So in our monthly dose of angst from the Bureau of Labor Statistics, the August jobs report is kind of the opposite of July’s, which showed better-than-expected job growth but an actual uptick in the unemployment rate. This time around, the net jobs increase number, at 96,000, fell short of the 120-130k expectations, but the unemployment rate dropped from 8.3% to 8.1%. There were also some modest but significant downward revisions of the job gain numbers for June and July.
So we are continuing to get the picture of an economy that is slowly struggling to recover but not making up much if any ground. It’s unclear if the situation is enough to merit the action by the Federal Reserve Board that Ben Bernanke has been hinting at.
It will be widely observed today that Barack Obama (allegedly) had access to these numbers yesterday afternoon, and that they may have marginally affected the tone of his acceptance address, adding emphasis to the message that he’s struggling with the American people through hard times, not proclaiming success. It is very unlikely this jobs report—or, barring the kind of unlikely sharp trend that makes publication of reports beside the point, the two more we’ll see before Election Day—will have some tangible effect on undecided voters. But we’ll hear a lot about it anyway, particular from Republicans seeking an angle from which to deny the Democratic Convention had any positive impact on the president’s odds of victory.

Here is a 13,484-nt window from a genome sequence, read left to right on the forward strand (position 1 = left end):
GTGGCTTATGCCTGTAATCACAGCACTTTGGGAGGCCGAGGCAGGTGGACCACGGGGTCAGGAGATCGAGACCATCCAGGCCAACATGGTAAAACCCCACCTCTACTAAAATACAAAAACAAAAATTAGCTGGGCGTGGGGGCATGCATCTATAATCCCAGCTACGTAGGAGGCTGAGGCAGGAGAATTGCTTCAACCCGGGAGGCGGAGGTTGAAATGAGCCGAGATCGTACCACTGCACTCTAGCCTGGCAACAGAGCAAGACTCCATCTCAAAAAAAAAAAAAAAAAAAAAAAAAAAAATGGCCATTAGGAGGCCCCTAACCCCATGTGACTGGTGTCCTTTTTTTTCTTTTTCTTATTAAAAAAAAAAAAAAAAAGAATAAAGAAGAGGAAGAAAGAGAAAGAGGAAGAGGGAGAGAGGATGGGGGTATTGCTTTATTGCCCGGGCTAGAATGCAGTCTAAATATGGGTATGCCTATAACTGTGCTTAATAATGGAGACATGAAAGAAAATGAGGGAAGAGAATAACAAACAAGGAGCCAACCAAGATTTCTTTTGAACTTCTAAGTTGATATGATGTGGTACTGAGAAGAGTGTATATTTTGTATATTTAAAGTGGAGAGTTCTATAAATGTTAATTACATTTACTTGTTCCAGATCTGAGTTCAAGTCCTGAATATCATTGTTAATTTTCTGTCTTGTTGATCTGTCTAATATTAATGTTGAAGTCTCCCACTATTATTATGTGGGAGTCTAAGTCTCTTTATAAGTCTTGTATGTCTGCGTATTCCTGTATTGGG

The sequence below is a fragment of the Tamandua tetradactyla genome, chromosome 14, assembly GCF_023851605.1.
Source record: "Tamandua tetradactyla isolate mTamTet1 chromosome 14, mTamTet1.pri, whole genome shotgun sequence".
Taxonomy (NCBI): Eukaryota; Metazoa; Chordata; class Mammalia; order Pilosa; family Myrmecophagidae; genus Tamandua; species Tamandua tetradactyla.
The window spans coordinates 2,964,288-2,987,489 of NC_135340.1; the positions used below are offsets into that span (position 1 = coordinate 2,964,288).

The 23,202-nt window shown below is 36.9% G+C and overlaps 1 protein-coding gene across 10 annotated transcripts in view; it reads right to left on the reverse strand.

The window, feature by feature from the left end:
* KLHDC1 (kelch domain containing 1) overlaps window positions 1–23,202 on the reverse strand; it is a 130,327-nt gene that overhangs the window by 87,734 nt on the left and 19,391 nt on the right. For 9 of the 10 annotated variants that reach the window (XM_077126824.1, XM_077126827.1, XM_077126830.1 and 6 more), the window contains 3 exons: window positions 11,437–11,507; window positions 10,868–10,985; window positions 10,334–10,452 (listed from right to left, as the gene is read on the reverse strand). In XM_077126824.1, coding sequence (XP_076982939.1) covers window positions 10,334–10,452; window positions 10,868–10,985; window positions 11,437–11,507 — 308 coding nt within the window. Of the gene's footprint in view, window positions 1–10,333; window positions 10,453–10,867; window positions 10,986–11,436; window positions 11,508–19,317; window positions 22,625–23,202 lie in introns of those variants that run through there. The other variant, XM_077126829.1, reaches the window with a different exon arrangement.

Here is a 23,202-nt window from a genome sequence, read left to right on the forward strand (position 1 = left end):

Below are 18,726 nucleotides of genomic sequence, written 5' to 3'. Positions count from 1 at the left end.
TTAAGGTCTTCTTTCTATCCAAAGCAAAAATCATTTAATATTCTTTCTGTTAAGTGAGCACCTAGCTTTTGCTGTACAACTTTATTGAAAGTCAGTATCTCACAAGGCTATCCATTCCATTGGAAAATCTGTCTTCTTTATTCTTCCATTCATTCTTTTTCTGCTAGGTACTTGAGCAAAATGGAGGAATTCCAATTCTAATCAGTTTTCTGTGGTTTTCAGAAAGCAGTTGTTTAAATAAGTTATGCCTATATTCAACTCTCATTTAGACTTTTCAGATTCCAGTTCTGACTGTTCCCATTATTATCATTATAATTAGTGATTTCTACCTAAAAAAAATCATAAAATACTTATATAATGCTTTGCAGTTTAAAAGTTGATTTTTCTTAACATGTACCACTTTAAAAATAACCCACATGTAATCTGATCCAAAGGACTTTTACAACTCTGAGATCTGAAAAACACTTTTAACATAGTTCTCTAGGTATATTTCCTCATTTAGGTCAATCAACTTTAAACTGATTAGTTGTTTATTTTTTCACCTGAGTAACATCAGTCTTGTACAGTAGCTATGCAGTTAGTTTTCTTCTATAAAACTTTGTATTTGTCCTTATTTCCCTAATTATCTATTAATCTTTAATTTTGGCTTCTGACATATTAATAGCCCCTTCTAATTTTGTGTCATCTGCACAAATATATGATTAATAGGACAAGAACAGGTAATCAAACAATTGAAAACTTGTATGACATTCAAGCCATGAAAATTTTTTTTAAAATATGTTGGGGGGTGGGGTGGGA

Feed the Political AnimalDonate
Washington Monthly depends on donations from readers like you.